Why Cummins' Recent Drop Is A Solid Buying Opportunity

| About: Cummins Inc. (CMI)


Cummins didn't raise the profit forecast despite strong results, sending the stock down almost 7% post earnings.

Cummins, however, is seeing growth across the board and is on track to benefit from secular growth in the auto market.

The adoption of natural gas engines will benefit Cummins going forward.

Finally, Cummins' fundamentals are strong.

Investors were not impressed with engine maker Cummins' (NYSE:CMI) second-quarter results. Even though the company reported robust growth in both top and bottom lines, and also raised its revenue forecast for the full year, the fact that it didn't raise the earnings guidance didn't go down well with investors. As a result, Cummins shares traded lower after the results were released.

But, the positive side is that investors can consider this an as opportunity to buy more shares of Cummins on the drop, as the company has decent long-term prospects. It is on track to benefit from increasing auto sales and its partnership with Westport Innovations (NASDAQ:WPRT) to tap the natural gas vehicle market.

Growth across the board

Cummins is seeing broad-based strength across its business. As far as margins are concerned, the company seems to be delivering strongly on this count as well. For example, in the components business, Cummins delivered record revenue and EBIT growth. Revenue increased 15% year-over-year, while EBIT percent improved by 230 basis points to 14.5%. Higher volumes, lower warranty costs, and stronger cost controls led to an improvement in the EBIT margin, and the trend is expected to continue.

In fact, Cummins expects EBIT in the components business to increase 25 basis points to the range of 13% to 14% this year. Components is the second-largest and the second-fastest growing segment of Cummins, so a positive forecast in this business indicates better times going ahead.

Factors driving growth

Moreover, Cummins new products are performing well, and product failure rates have dropped to very low levels. As a result, warranty costs per engine on EPA 2013 engines are much below the cost of EPA 2010 engines. Looking ahead, the company is confident about reducing these costs further in 2015.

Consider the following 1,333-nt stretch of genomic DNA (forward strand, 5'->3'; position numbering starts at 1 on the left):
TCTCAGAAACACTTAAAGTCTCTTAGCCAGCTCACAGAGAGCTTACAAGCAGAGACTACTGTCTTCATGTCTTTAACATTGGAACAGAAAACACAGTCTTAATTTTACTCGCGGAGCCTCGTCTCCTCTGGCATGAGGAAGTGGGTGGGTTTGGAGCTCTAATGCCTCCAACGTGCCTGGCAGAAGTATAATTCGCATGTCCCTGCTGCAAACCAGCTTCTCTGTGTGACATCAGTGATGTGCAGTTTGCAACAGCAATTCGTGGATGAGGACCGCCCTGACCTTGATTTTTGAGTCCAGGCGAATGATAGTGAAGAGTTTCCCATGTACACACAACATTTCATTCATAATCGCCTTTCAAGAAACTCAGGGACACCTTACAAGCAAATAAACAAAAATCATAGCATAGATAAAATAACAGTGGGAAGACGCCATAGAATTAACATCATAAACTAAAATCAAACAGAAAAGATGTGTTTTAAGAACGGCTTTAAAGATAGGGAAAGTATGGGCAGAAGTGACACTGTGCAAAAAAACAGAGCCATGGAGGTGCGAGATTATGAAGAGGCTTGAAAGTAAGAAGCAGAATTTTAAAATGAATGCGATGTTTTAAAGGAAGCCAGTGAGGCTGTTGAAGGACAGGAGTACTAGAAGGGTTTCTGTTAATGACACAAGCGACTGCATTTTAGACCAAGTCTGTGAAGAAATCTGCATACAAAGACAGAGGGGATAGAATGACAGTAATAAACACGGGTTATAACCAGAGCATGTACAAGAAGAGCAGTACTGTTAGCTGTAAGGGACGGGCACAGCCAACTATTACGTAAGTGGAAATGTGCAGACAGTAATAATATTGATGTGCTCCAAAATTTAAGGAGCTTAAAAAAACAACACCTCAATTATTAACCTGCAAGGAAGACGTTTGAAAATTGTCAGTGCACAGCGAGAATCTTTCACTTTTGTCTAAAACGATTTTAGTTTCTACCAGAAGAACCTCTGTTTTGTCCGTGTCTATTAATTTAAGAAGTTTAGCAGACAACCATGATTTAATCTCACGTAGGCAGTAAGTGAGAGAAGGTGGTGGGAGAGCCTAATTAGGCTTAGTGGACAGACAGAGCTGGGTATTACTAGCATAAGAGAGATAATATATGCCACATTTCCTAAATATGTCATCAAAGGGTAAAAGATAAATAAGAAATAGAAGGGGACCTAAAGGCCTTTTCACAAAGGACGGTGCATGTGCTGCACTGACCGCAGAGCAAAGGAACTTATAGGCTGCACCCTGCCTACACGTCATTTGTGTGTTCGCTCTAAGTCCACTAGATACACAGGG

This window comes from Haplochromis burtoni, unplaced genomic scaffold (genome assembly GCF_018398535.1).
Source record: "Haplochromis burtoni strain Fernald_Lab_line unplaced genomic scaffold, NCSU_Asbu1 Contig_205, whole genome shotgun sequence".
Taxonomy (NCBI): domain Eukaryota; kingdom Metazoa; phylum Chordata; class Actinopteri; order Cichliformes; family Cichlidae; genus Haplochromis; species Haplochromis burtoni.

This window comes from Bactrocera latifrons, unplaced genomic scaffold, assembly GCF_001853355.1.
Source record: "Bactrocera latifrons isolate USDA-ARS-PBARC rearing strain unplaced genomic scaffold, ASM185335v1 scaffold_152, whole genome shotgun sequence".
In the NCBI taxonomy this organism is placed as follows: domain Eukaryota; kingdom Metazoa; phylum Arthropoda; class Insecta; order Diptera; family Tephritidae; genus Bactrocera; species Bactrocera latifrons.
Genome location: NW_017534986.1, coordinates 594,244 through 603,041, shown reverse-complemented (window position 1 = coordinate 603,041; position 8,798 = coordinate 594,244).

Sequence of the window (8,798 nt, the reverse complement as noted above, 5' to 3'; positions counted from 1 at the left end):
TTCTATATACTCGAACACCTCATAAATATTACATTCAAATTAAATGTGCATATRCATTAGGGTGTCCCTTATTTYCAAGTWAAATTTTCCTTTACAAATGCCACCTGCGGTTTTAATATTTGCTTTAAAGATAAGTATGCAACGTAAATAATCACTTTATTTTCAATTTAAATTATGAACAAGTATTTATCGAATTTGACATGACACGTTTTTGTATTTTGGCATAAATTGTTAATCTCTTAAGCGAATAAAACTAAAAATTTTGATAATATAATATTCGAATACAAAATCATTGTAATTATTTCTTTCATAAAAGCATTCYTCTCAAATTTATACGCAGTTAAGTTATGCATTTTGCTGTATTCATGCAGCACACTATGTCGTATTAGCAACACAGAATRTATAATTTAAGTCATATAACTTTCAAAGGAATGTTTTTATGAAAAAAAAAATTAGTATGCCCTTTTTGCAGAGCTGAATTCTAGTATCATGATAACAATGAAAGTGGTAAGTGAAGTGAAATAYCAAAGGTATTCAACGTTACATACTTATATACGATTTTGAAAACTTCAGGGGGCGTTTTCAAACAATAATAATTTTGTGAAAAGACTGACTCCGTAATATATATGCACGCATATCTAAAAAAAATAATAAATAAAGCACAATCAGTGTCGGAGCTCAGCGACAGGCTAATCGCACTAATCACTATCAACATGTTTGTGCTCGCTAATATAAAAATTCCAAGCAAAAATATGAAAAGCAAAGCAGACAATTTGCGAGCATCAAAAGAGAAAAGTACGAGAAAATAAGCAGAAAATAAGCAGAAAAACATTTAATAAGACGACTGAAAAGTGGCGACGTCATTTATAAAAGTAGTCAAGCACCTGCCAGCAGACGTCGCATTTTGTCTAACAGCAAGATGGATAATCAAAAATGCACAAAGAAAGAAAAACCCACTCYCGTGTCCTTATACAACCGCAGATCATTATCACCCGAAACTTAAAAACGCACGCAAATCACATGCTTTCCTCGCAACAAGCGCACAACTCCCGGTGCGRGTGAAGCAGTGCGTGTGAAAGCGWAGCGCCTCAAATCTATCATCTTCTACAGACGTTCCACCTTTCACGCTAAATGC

Cummins' engine business, its largest segment, is also delivering robust operational performance, particularly due to strength in its manufacturing operations. Gross margins in this business, before product coverage costs, stayed strong despite weakness in certain end markets. Moreover, Cummins has completed three acquisitions in North America so far this year, and expects to complete four more by the end of the year. These acquisitions will further increase Cummins' footprint in engines, and allow it to tap solid demand in on-highway markets.

In fact, shipments to the North American heavy-duty truck market increased 11% from the second quarter of 2013, exceeding 23,000 units. In the medium-duty truck market segment, Cummins delivered approximately 20,000 engines in the second quarter, an increase of 28% as compared to a year ago. Clearly, Cummins is seeing great traction in the engine business, and there are more improvement in the cards due to the expected growth in the trucking segment.

Also, Cummins' National Standard 4 product is doing well. Demand has been robust as compared to last year, owing to end users buying ahead of the new NS4 emission regulations. The transition to NS4 products is expected to continue in 2015 as well, and about 50% to 60% of industry production of heavy and medium-duty trucks in the fourth quarter of this year is expected to be NS4 compliant, above the previous estimates.

End-market prospects are strong

According to Alix Partners, the heavy-duty truck market is expected to grow at a CAGR of 5.4% through 2016. In fact, emerging markets such as China and India might clock growth rates of up to 7.2%. As such, Cummins should see a sustained strength in sales of its engines going forward. In addition, the company's tie-up with Westport Innovations could be another driver, allowing it to tap the natural gas trucking market.

According to Navigant Research, the total number of natural gas vehicles across the globe will hit nearly 1.9 million trucks and 1.8 million buses by 2022. Cummins is in a joint venture with Westport, and the two have developed a cutting-edge engine. As mentioned in my previous article:

"Westport's joint venture with Cummins is another important catalyst to note. Recently, the two companies announced a 12-liter natural gas engine with a power output of 400 horsepower and 1450 ft-lb of torque."

Hence, Cummins should see solid growth in its engine segment going forward, driven by innovation and the expansion of the end market.

Solid valuation

All in all, Cummins seems well-positioned for growth going forward. The company is sitting on a lot of opportunity due to secular growth in the market.

At the same time, investors should also take a look at Cummins' valuation. Its trailing P/E is 17.60 and forward P/E is 13.18. Also, it is better than the industry's P/E average of 22. Finally, Cummins' prospects should lead to strong bottom line growth, and analysts expect the same. Its earnings are expected to grow at an impressive CAGR of 14.07% for the next 5 years, marginally above the industry's average of 13.70%. Hence, investors should definitely consider Cummins for their portfolio as the stock can deliver solid upside in the long run.

Disclosure: The author has no positions in any stocks mentioned, and no plans to initiate any positions within the next 72 hours. The author wrote this article themselves, and it expresses their own opinions. The author is not receiving compensation for it (other than from Seeking Alpha). The author has no business relationship with any company whose stock is mentioned in this article.

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